It’s not just Trump

At a wedding in Hulda last night the subject of Trump’s presidency came up. No, I was not the instigator. In fact, I have not voiced a political opinion in days. I have avoided public politics because it is clear that the Justice Department of the US is doing its job. I am sitting back and watching the psycho social impact investigative reality, limit setting and the rule of law has on temper tantrumed narcissists. I await the possibility of solid irrefutable smoking gun evidence and am keen to see how it all plays out. So, as a well experienced student of human behavior, I have been sitting back, observing and trying to understand.

In contrast to what many in the US believe, not all Israelis love Trump. Many see him as a world wide disruptor. Standing up to Iran is laudable in their view but there is no evidence that he is having any real impact on Iran’s actual behaviors or motivations. Moving the American Embassy was a nice gesture but that is having no clear positive impact on Palestinian negotiations. And Jared Kushner’s peace plan has yet to see the light of day and may never actually happen and given that the Palestinian leadership is indicating no interest in dealing with the Trump administration whatever deal is proposed will likely be dead on arrival.

They tried to engage me in Trumpian debate – do you like him or hate him? Is he good because he stands up to the liberals or is he just a wealthy spoiled real estate tycoon who panders to right wing groups because it somehow gives him a financial boost?

They discussed I listened. And then they pressed a button. I am not exactly sure what it was but I felt compelled to say something.

It is true that my feelings on the Trump presidency are not very positive. I do believe that his view of the world is based on seeing himself as the center of the universe. He truly believes he knows better than everyone and he in fact lives by the adage that his “gut” knows more than all the evidence that is brought to bear against him. He is so narcissistic that he is abusive, a bully to anyone who does not bow to his will. Still, he is not the biggest problem. In my view, I explained, extremism on both sides, the extremism that has led to the tribalism permeating politics worldwide is. There is a political movement underway to question everything from the sanctity of religion to the mundanity of music verses, from the concept of an aristocracy to a meritocracy based on shared values and from demand for safe places to the psychology that shows how confronting fears can build resilience.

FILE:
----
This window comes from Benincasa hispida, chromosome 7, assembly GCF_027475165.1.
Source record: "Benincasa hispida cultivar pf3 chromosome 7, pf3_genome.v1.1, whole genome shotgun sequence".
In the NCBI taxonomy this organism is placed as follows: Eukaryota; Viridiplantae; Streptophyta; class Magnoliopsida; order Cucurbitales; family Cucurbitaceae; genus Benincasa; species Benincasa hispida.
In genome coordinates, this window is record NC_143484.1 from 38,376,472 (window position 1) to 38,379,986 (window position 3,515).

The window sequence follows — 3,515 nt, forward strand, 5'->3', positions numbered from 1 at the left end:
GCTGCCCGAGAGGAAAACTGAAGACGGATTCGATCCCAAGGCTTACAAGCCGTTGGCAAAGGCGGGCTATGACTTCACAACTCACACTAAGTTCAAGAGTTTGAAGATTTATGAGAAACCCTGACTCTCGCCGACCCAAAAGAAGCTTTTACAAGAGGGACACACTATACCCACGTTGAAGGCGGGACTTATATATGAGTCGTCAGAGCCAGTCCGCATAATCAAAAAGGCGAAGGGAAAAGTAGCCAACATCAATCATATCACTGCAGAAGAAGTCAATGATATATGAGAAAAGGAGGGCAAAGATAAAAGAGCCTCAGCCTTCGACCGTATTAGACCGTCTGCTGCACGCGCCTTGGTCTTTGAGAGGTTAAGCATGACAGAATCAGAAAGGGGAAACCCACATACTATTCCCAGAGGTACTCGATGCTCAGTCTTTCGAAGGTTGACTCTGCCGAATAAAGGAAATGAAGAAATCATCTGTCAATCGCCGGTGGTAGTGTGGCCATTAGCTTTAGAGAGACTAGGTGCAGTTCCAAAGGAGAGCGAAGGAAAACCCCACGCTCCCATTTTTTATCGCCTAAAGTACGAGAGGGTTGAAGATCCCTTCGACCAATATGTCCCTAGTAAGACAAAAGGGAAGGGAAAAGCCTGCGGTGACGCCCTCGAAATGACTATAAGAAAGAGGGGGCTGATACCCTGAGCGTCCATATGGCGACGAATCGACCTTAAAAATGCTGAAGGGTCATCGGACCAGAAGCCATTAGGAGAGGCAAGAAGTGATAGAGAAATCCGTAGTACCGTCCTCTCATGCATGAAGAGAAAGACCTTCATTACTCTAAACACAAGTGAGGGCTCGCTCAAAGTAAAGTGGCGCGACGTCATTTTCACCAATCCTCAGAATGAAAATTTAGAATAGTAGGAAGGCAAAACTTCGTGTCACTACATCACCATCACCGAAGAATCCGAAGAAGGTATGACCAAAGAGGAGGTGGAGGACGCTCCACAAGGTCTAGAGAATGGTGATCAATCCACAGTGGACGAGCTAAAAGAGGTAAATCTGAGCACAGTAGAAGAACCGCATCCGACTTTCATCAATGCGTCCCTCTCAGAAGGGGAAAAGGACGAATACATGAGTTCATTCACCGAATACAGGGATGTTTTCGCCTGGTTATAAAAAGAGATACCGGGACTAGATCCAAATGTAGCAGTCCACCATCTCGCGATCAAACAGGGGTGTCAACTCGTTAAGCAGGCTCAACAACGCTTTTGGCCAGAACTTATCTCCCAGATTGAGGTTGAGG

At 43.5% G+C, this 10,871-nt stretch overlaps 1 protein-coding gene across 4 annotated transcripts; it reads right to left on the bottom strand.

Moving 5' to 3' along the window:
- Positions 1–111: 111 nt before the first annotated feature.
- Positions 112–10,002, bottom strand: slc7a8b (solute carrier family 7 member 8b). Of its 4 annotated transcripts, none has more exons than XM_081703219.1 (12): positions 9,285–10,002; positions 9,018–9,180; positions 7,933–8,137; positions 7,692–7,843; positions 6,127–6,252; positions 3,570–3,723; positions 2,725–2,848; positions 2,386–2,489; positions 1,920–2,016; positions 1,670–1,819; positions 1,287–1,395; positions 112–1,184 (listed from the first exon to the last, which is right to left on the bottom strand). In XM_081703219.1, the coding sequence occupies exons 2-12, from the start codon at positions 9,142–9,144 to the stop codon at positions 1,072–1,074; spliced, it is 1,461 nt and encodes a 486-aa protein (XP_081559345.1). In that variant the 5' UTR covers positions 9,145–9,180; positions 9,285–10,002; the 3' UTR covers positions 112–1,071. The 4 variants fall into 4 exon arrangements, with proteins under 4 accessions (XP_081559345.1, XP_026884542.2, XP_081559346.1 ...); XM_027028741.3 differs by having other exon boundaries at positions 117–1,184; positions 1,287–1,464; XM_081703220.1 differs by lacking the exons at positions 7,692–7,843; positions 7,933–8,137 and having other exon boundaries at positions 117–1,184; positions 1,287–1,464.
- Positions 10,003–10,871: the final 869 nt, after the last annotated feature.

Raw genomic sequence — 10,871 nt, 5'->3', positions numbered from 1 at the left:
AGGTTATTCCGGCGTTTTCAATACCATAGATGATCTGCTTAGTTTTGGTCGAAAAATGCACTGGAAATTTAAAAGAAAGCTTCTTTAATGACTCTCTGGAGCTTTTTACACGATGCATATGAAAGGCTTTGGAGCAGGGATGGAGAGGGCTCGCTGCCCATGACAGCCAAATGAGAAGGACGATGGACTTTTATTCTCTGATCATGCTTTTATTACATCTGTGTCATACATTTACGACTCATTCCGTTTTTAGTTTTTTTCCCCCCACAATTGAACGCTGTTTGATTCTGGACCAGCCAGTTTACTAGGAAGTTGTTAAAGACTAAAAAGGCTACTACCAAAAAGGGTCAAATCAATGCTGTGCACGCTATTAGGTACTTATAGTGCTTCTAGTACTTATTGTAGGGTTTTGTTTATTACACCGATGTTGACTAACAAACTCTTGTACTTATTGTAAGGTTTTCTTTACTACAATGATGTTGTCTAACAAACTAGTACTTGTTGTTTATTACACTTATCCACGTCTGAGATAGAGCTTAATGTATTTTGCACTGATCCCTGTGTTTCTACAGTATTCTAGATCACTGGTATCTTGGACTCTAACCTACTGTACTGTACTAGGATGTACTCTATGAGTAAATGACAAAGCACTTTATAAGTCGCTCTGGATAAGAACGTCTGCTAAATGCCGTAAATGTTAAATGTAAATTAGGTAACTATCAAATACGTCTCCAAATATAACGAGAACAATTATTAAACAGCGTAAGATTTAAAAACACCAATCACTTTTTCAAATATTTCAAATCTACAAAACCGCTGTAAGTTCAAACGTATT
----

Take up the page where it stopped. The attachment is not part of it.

There is an argument to be made on all positions but there is apparently limited willingness to compromise. There is no cohesive centrist to bring everyone to an understanding that ultimately we are all In this together. And there seems to be no one on the horizon with a cohesive centrist view.

That is what I told the wedding guests. Not surprisingly they all agreed.
So the eternal question remains- what will happen next.

About the Author
Dr Michael Salamon, is a fellow of the American Psychological Association and a 2018 APA Presidential Citation Awardee. He is the founder and director of ADC Psychological Services in New York and the author of numerous articles, several psychological tests and books including "The Shidduch Crisis: Causes and Cures" (Urim Publications) and "Every Pot Has a Cover" (University Press of America). His newest book is called "Abuse in the Jewish Community: Religious and Communal Factors that Undermine the Apprehension of Offenders and the Treatment of Victims."
Related Topics
Related Posts
Comments